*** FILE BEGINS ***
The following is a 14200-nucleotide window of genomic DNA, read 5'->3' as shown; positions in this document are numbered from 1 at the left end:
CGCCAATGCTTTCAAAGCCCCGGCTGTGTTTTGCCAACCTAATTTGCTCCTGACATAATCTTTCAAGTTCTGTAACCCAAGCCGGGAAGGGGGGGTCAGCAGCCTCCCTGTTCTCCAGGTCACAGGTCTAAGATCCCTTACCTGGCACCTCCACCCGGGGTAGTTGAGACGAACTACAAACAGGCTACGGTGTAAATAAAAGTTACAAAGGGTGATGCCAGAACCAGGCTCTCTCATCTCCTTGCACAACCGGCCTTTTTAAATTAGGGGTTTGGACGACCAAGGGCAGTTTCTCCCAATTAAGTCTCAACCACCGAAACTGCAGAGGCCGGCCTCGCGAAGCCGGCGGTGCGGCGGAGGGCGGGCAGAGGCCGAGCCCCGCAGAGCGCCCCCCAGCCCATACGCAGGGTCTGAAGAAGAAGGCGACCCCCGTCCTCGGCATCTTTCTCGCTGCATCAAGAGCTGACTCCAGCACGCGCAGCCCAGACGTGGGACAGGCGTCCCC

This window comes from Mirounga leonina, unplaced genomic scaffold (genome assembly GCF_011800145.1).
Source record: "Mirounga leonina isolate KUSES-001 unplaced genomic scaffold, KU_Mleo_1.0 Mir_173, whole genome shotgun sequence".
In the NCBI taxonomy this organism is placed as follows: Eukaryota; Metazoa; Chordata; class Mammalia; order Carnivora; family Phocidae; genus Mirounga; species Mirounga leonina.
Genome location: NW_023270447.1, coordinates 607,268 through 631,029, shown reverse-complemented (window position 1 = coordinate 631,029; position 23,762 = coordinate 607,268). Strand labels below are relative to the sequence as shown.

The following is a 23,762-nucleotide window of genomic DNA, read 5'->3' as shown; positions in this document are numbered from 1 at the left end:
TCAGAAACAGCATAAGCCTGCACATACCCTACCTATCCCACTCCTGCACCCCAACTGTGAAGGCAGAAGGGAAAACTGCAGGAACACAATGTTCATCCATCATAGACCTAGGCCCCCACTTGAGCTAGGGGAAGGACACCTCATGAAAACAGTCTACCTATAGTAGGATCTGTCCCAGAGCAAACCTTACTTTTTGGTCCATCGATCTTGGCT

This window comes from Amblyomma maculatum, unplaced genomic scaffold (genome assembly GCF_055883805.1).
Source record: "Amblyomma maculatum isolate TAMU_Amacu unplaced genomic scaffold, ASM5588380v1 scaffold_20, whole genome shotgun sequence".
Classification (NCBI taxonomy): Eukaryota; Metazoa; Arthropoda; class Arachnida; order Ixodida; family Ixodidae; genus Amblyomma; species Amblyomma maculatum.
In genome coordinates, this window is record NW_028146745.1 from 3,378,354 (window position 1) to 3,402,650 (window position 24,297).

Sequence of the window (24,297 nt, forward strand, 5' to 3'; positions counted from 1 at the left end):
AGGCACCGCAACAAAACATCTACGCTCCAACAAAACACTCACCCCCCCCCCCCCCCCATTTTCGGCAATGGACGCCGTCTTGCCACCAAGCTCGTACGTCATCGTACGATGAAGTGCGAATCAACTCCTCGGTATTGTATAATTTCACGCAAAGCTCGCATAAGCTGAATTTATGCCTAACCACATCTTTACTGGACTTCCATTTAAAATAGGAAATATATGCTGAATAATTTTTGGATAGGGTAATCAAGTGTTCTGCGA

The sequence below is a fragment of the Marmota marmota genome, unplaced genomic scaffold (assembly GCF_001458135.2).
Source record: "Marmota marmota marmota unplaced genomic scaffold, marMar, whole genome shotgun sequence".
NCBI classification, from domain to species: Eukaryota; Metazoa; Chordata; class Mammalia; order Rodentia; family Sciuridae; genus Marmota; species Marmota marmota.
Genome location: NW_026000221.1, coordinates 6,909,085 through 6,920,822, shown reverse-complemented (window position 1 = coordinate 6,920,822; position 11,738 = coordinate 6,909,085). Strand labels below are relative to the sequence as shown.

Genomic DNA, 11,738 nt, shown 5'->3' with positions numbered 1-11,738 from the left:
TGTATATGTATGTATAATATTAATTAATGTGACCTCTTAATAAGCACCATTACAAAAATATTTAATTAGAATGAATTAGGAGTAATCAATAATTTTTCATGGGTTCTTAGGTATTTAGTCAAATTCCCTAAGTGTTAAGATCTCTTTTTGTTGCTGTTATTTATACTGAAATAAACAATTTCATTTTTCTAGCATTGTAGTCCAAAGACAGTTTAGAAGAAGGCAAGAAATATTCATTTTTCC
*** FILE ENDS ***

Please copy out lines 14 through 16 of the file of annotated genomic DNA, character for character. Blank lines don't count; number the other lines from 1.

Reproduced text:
AGGCACCGCAACAAAACATCTACGCTCCAACAAAACACTCACCCCCCCCCCCCCCCCATTTTCGGCAATGGACGCCGTCTTGCCACCAAGCTCGTACGTCATCGTACGATGAAGTGCGAATCAACTCCTCGGTATTGTATAATTTCACGCAAAGCTCGCATAAGCTGAATTTATGCCTAACCACATCTTTACTGGACTTCCATTTAAAATAGGAAATATATGCTGAATAATTTTTGGATAGGGTAATCAAGTGTTCTGCGA

The sequence below is a fragment of the Marmota marmota genome, unplaced genomic scaffold (assembly GCF_001458135.2).
Source record: "Marmota marmota marmota unplaced genomic scaffold, marMar, whole genome shotgun sequence".